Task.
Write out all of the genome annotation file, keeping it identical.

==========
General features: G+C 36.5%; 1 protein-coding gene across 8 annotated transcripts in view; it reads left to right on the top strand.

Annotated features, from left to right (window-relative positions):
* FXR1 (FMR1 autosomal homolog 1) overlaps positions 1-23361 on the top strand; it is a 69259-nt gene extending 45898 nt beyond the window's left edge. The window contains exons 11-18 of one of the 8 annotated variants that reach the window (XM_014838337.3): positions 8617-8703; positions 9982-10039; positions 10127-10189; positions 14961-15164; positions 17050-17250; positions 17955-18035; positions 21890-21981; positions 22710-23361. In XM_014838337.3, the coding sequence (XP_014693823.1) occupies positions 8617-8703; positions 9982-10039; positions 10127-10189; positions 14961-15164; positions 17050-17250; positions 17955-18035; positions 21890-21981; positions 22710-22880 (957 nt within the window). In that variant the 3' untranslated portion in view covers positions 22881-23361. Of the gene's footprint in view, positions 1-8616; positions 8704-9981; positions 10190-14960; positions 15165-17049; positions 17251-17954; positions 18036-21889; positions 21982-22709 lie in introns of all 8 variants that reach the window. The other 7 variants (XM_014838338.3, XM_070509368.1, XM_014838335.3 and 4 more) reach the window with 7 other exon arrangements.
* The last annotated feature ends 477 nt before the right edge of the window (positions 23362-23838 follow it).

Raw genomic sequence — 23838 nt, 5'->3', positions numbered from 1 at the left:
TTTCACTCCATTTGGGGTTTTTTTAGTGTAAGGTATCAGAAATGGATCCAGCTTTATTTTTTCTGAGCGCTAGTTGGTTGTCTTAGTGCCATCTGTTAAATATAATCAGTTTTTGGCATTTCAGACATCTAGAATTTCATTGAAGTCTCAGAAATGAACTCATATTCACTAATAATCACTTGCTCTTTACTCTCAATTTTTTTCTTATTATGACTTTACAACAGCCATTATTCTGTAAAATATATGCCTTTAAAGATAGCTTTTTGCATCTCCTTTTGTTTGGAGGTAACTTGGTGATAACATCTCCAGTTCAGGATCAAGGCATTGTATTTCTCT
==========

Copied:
General features: G+C 36.5%; 1 protein-coding gene across 8 annotated transcripts in view; it reads left to right on the top strand.

Annotated features, from left to right (window-relative positions):
* FXR1 (FMR1 autosomal homolog 1) overlaps positions 1-23361 on the top strand; it is a 69259-nt gene extending 45898 nt beyond the window's left edge. The window contains exons 11-18 of one of the 8 annotated variants that reach the window (XM_014838337.3): positions 8617-8703; positions 9982-10039; positions 10127-10189; positions 14961-15164; positions 17050-17250; positions 17955-18035; positions 21890-21981; positions 22710-23361. In XM_014838337.3, the coding sequence (XP_014693823.1) occupies positions 8617-8703; positions 9982-10039; positions 10127-10189; positions 14961-15164; positions 17050-17250; positions 17955-18035; positions 21890-21981; positions 22710-22880 (957 nt within the window). In that variant the 3' untranslated portion in view covers positions 22881-23361. Of the gene's footprint in view, positions 1-8616; positions 8704-9981; positions 10190-14960; positions 15165-17049; positions 17251-17954; positions 18036-21889; positions 21982-22709 lie in introns of all 8 variants that reach the window. The other 7 variants (XM_014838338.3, XM_070509368.1, XM_014838335.3 and 4 more) reach the window with 7 other exon arrangements.
* The last annotated feature ends 477 nt before the right edge of the window (positions 23362-23838 follow it).

Raw genomic sequence — 23838 nt, 5'->3', positions numbered from 1 at the left:
TTTCACTCCATTTGGGGTTTTTTTAGTGTAAGGTATCAGAAATGGATCCAGCTTTATTTTTTCTGAGCGCTAGTTGGTTGTCTTAGTGCCATCTGTTAAATATAATCAGTTTTTGGCATTTCAGACATCTAGAATTTCATTGAAGTCTCAGAAATGAACTCATATTCACTAATAATCACTTGCTCTTTACTCTCAATTTTTTTCTTATTATGACTTTACAACAGCCATTATTCTGTAAAATATATGCCTTTAAAGATAGCTTTTTGCATCTCCTTTTGTTTGGAGGTAACTTGGTGATAACATCTCCAGTTCAGGATCAAGGCATTGTATTTCTCT